Posted June 23, 2012
Janet Laird, Executive director of Planning, and Building, Engineering and Environment informed Ward 1 Coun. Jim Furfaro of the cost of the 900 tonnes of wet waste from Hamilton.
You remember the stuff had to come from Hamilton, why?
Doesn’t Guelph have enough of the wet waste to feed the operational test to begin in July? Guelph’s wet waste collected in plastic bags is a no-no.
Consider that the amount of wet waste coming from Waterloo also does not meet the feedstock requirement for the crucial test. The test will determine if the plant meets the capacity level contained in the contract.
So, here’s how it works. AIM Environmental, general contractor Maple Reinders’ division, in charge of negotiating supply contracts, is paid $79 a tonne to deliver the Hamilton waste to the compost plant. However, the real cost is a $60 per tonne tipping fee paid to the city.
So the cost of this test, experiment, or whatever, to the city is $17,100.
Why is the city paying anything to confirm the plant is meeting its operating projections according to the contract? It is up to the contractor to deliver a plant that meets the terms of the contract.
Apparently not, as this break-in period has lasted 10 months.
To put it in plain terms, the cost of carrying a $33 million project is $1,650,000 per year at five per cent. During the time this plant has not performed since last September it has cost an estimated $1,370,500 in interest.
Are we getting nickel and dimed because the contract to build the plant was mishandled and oversight ignored?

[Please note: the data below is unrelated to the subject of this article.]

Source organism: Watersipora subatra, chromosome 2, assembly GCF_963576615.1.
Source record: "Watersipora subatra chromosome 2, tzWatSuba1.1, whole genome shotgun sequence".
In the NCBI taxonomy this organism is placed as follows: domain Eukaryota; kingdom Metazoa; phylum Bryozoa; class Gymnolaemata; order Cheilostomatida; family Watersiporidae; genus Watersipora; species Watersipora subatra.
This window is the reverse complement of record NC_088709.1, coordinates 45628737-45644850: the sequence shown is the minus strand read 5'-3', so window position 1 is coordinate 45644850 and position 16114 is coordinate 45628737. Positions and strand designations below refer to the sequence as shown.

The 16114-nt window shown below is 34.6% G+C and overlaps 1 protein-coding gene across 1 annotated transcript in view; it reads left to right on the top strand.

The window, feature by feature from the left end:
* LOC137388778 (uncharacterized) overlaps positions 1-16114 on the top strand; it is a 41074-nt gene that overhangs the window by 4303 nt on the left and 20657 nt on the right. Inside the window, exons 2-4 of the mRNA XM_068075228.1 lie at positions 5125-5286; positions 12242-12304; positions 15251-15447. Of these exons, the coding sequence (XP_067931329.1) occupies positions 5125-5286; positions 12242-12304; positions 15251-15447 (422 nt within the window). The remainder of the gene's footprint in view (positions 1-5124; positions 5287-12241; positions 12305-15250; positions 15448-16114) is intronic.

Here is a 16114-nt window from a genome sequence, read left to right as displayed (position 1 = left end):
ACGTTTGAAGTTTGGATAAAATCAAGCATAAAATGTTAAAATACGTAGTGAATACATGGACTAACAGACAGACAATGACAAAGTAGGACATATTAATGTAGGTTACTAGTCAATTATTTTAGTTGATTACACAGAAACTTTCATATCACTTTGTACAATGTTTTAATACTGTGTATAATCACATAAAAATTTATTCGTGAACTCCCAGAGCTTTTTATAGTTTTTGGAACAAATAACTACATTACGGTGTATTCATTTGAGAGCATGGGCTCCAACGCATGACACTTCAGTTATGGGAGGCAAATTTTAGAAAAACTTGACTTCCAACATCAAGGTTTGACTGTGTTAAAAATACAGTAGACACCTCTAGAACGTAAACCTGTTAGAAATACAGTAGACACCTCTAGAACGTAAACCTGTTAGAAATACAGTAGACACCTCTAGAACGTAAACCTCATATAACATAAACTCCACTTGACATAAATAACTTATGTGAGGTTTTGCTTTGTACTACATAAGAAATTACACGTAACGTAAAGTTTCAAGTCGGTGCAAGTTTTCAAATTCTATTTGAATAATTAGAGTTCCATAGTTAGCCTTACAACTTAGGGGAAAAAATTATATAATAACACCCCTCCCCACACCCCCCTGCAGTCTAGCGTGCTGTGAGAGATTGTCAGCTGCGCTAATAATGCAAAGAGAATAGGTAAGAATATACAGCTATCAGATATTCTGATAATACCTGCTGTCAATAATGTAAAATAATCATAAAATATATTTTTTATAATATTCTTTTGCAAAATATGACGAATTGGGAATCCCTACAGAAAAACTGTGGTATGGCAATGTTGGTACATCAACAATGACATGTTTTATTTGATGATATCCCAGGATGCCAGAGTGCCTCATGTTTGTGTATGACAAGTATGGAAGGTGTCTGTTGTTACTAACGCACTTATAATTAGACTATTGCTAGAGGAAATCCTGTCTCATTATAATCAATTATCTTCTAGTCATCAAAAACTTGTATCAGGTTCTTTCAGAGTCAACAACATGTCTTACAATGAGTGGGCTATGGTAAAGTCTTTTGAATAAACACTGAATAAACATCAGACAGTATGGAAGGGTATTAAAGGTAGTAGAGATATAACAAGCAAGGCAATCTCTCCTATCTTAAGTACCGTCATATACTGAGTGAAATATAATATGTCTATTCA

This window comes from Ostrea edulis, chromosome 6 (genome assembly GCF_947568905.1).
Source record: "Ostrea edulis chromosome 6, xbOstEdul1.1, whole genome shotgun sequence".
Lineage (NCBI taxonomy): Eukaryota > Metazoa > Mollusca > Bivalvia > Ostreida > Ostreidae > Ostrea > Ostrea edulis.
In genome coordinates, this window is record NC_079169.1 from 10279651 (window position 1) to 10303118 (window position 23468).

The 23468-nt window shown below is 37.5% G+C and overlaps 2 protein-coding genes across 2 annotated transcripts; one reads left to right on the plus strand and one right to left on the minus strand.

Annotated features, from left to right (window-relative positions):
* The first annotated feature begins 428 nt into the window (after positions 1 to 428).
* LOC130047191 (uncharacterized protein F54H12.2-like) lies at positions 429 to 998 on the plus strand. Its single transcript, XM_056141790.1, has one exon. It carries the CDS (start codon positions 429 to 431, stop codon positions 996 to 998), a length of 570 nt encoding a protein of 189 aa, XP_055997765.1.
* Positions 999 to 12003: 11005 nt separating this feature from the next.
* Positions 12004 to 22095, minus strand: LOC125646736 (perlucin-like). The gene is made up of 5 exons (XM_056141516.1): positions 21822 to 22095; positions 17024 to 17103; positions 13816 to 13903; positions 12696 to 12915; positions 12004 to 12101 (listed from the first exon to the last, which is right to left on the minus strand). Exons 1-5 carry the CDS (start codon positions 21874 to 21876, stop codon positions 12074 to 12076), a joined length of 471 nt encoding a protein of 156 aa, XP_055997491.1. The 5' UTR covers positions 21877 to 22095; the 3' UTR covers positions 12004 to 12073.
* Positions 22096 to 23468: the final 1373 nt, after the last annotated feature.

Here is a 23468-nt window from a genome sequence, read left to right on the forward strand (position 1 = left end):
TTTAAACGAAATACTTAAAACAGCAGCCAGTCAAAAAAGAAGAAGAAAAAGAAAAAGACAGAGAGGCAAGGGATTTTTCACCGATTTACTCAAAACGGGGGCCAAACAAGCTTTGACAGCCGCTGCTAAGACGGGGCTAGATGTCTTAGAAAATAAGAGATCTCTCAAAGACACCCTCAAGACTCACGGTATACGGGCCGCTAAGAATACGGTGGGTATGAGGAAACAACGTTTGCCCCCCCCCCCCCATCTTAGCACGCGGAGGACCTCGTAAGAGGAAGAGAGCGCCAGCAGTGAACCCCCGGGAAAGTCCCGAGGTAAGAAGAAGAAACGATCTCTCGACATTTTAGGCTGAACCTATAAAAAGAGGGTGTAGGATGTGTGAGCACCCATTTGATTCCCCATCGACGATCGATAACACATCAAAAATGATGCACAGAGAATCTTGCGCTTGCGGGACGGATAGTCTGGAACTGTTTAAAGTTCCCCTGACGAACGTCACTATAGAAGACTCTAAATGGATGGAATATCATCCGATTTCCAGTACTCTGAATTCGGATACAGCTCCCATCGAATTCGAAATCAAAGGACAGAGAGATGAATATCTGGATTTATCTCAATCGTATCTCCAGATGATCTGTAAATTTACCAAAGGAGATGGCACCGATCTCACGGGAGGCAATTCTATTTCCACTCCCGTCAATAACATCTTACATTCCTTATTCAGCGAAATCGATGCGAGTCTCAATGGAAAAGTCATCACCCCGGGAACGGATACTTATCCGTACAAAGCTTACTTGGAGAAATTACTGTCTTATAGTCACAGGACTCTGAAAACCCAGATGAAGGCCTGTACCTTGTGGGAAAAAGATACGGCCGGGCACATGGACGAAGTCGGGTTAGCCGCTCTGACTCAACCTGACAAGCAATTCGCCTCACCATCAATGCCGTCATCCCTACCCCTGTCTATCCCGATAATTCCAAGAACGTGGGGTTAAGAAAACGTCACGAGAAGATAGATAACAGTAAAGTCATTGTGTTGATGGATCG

The reasons for bringing waste from Hamilton for this test is unclear.
It fits into the murky world of the real operating costs of this $33 million project. The city has steadfastly refused to disclose the operating costs of the plant once it is fully operational.
It has been estimated the real cost of operating the plant is $340 a tonne. That’s a long way from $79 a tonne for tipping fees.
Then Ms. Laird revealed the terms of the contract to receive wet waste from the City of Waterloo.
The contract called for Waterloo to deliver 20,000 tonnes of material to the plant.
AIM, the general contractors sales arm, negotiated the deal and it contains a “put or pay” clause. This requires Waterloo to pay for 20,000 tonnes whether they use it or not.
Here’s the stickler. Waterloo is only able to contribute 10,000 tonnes currently. The “put or pay” clause doesn’t kick in until next year. It seems the supply of feedstock is uncertain and the City of Guelph must guarantee the required flow of wet waste to the plant.
And that supply contract is held by AIM Environmental, not the city.
Here’s the kicker: The city is contractually obligated to supply adequate tonnage so the plant can operate at full capacity. And to whom are they obligated? Aim Environmental, the subsidiary of Maple Reinders and operators of the compost plant..
It appears that Maple Reinders has a grip on the compost plant that taxpayers own but cannot control.
It’s time for the city to reveal all the terms and conditions of this multi-corporation waste management contract. Burying the details among a select group of elected and non-elected officials is close to demanding an independent inquiry.
What are the plans to dispose of the tonnes of composted material the plant is supposed to manufacture?
Here’s a suggestion. When the automated waste pick-up truck comes down the street emptying the curbside bins, another truck follows and fills the bins up with fresh compost.
Soon Guelph would be the most composted city in the world. Another first!
Miz Laird, you have some ‘splainin’ to do.